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Incentives and Motives

In my most-recent column for AIER, I ponder police brutality in today’s America. A slice:

A great deal of the suspicion held by intellectuals and much of the general public about economics springs from my discipline’s focus on incentives rather than on motives. Motives – such as those that arise from racism – seem to be easy to understand; even toddlers classify people, actions, and outcomes as “good” and “bad.” And to react to motives is emotionally gratifying. Each of us loves to praise the virtuous person and to decry the wicked. We are moved, emotionally, both when we behold actions guided by admirable motives as well as when we witness actions fueled by appalling motives.

Incentives, in contrast to motives, are much less emotionally compelling. The grocer who feeds a neighbor because the grocer gets paid to do so doesn’t stir our emotions as does the kindly stranger who feeds a neighbor out of generosity. Likewise, the cop who murders someone stirs our emotions much more mightily if we interpret his actions as springing from racism or some other bad motive rather than from bad incentives.

Yet our own understandable desire to experience emotional satisfaction ought not distract us from the task of rationally examining the incentives in place that affect the actions of police officers.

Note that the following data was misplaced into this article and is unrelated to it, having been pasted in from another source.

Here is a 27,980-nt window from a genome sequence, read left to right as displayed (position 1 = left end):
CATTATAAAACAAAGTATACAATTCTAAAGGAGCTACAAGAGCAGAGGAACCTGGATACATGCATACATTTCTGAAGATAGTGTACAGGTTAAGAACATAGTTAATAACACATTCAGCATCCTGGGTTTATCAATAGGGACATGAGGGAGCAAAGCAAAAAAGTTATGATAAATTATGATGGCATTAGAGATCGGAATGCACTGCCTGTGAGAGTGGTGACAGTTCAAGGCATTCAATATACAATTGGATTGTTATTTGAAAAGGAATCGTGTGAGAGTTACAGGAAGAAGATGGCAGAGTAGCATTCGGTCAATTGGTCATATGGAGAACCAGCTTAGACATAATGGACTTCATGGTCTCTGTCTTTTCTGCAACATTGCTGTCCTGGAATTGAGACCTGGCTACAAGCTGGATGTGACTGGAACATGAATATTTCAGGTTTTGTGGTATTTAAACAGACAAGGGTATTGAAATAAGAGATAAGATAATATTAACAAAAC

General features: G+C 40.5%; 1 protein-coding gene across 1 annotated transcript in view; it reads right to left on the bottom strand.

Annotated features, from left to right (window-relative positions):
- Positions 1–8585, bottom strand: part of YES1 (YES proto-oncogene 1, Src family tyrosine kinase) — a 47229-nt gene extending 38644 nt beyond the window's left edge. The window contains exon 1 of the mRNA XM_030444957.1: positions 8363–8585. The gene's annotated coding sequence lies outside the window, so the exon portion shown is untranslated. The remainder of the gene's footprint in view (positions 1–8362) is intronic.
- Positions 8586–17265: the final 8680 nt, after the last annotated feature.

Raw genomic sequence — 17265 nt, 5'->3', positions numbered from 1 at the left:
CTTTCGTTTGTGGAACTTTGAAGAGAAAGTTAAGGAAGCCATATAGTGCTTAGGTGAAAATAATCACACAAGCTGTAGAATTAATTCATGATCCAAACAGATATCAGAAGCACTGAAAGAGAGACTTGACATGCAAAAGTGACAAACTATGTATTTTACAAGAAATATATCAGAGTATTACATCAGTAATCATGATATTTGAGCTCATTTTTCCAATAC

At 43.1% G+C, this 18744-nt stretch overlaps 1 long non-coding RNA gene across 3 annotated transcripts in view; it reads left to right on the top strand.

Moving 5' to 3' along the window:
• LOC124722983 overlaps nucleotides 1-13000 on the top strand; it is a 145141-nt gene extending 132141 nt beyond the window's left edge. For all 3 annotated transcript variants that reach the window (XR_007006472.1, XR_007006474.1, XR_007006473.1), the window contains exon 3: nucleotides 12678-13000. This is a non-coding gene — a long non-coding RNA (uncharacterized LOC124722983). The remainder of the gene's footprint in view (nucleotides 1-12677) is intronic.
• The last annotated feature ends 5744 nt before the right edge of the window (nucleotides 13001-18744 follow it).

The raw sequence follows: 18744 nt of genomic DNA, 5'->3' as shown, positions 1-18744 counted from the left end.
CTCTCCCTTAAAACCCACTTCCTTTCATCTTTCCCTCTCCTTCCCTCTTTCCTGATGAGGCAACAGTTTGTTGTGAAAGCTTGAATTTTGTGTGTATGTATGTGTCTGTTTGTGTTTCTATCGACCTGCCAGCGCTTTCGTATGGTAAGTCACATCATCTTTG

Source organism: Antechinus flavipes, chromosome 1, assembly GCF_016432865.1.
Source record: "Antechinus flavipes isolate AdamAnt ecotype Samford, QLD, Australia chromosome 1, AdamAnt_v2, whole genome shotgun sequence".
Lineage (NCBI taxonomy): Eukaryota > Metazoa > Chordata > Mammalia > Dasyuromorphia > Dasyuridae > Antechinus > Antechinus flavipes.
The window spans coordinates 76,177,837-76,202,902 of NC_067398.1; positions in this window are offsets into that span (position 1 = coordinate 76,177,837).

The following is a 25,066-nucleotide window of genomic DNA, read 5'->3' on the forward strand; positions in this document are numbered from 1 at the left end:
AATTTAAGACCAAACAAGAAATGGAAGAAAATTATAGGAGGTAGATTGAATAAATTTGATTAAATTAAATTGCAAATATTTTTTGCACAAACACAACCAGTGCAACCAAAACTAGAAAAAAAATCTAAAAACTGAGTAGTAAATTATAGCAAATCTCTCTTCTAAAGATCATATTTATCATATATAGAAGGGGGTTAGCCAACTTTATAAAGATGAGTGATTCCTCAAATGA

These incentives today in America are atrocious. An excellent summary of them and their origins is in this new 34-minute-long podcast that the Cato Institute’s Clark Neily did with Juliette Sellgren. Whatever the amount of bigotry in policemen and policewomen – whatever the extent and depth of politicians’, prosecutors’, judges’, and juries’ naivete about race and race relations – these lamentable attitudes are likely not the chief reason for today’s police brutality.

I encourage you to listen to Juliette’s entire discussion with Neily. You’ll learn much – including, especially, just how frighteningly dysfunctional is the legal doctrine of “qualified immunity” for police officers. This doctrine was created by the U.S. Supreme Court, according to Neily, “out of whole cloth.” It effectively shields government officials, including on-duty police officers, from being held legally liable for whatever damages they have caused by violating a person’s civil rights.

This near-complete immunity from civil suits greatly lessens the incentives that would otherwise encourage police officers to act with common decency. When combined with the abominable role of police unions, along with some other defective institutions, police-officers’ incentives to behave decently shrivel to gossamer weightlessness.

The policeman, Derek Chauvin, who murdered George Floyd might well be filled with enough racism to overwhelm a convention hall swarming with KKK Grand Wizards. Or not. Being an on-duty police officer, Chauvin had every reason to believe that whatever injustice or harm that he inflicted on Floyd or anyone else would be ignored by other government officials, including by the courts.

And so Officer Chauvin – immune from the prosocial incentives that normally operate on normal people – might simply have carelessly slipped into his murderous recklessness. Thank goodness this man’s actions were caught on camera and then widely shared.


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